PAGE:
Art Rosenfeld, the man most responsible for Callifornia's extraordinarily successful energy efficiency regulations, likes to talk about saving power in terms of "avoiding power plants." In honor of his achievements, a group of colleagues have now launched a formal movement to create a new unit of energy measurement -- the "Rosenfeld" -- equal to the amount of energy saved annually by avoiding the creation of one 500 megawatt coal-fired power plant, or about 3 billion kilowatts of electricity per year.
In this letter we propose standard characteristics for an avoided power plant that have physical meaning and intuitive plausibility, for use in back-of-the-envelope calculations and characterizing energy savings results. We also propose naming the annual energy savings of such a plant as a new unit in Art Rosenfeld's honor (the Rosenfeld) because Dr Rosenfeld continues to be the most prominent advocate of characterizing efficiency savings in terms of avoided power plants.
Dr Rosenfeld made a transition from particle physics to studying energy efficiency at the time of the first oil embargo. Over the past 35 years he has been at the forefront of efforts to improve the efficiency of energy use around the world and has devoted special care to making the results of complex energy analysis understandable to a lay audience. For years, Dr Rosenfeld has characterized oil savings in terms of 'Arctic Refuges saved' and electricity savings in terms of 'avoided power plants' to emphasize that supply and demand side policy options are fungible and that replacing power plants with more efficient energy technologies would be beneficial for consumers' electricity bills and for the environment.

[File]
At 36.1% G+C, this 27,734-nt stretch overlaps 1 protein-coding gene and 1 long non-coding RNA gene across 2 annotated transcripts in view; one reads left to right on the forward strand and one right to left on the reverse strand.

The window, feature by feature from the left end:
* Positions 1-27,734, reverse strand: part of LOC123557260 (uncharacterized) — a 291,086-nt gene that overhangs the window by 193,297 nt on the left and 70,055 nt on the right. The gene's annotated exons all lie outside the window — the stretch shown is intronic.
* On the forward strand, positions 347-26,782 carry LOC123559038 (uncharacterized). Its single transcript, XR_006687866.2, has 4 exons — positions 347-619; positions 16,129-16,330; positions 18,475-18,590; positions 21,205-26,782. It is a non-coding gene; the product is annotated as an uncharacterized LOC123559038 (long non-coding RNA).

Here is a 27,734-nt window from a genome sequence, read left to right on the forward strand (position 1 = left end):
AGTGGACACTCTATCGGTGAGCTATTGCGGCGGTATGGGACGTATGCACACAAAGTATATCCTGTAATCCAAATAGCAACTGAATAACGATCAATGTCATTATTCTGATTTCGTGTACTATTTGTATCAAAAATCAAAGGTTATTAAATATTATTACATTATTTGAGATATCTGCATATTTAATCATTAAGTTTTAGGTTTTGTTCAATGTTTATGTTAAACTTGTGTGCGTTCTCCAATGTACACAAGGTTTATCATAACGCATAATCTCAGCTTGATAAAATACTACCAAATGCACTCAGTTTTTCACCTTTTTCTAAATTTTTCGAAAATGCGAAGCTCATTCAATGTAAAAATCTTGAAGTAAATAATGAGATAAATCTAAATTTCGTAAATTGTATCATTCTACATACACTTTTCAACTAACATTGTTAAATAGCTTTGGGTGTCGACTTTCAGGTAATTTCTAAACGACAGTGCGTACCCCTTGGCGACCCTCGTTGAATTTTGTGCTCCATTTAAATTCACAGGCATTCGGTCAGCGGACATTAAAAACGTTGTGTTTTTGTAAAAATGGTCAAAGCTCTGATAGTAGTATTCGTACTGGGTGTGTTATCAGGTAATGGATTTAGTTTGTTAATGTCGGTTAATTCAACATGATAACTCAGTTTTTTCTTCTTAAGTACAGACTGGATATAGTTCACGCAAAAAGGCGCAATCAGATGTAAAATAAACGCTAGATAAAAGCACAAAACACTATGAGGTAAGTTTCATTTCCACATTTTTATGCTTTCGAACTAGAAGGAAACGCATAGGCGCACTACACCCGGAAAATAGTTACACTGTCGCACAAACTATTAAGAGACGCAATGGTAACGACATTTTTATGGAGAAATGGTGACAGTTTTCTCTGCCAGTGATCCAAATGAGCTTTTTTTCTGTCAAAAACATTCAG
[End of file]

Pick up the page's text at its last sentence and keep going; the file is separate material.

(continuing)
Is the new "metric for electricity savings" measurement going to catch on? Energy efficiency is much in the news in recent days. President Obama pushed his Home Star Cash for Caulkers weatherization program in Georgia last week and there has been a slew of Congressional activity.
Let's look at one of the bills -- "Building Star," legislation introduced last Tuesday by Senators Jeff Merkley (D-Ore.) and Mark Pryor (D-Ark.) Building Star's goal is to push energy-efficient renovations in commercial and multi-family residential buildings.
According to SustainableBusiness.com, "'Building Star' is expected to save building owners more than $3 billion on their energy bills annually by reducing enough peak electricity demand to avoid the need for thirty-three 300-megawatt power plants."
Let's see. 33 300 megawatt power plants is equivalent to just about 20 500 megawatt plants, which would come out to around 20 Rosenfelds.
That's right! This new legislation could save us 20 ROSENFELDS!
Hmmm. It's a nice gesture, and it does carry with it a certain touch of supreme geekiness, but I don't think it's really going to fly in the public sphere.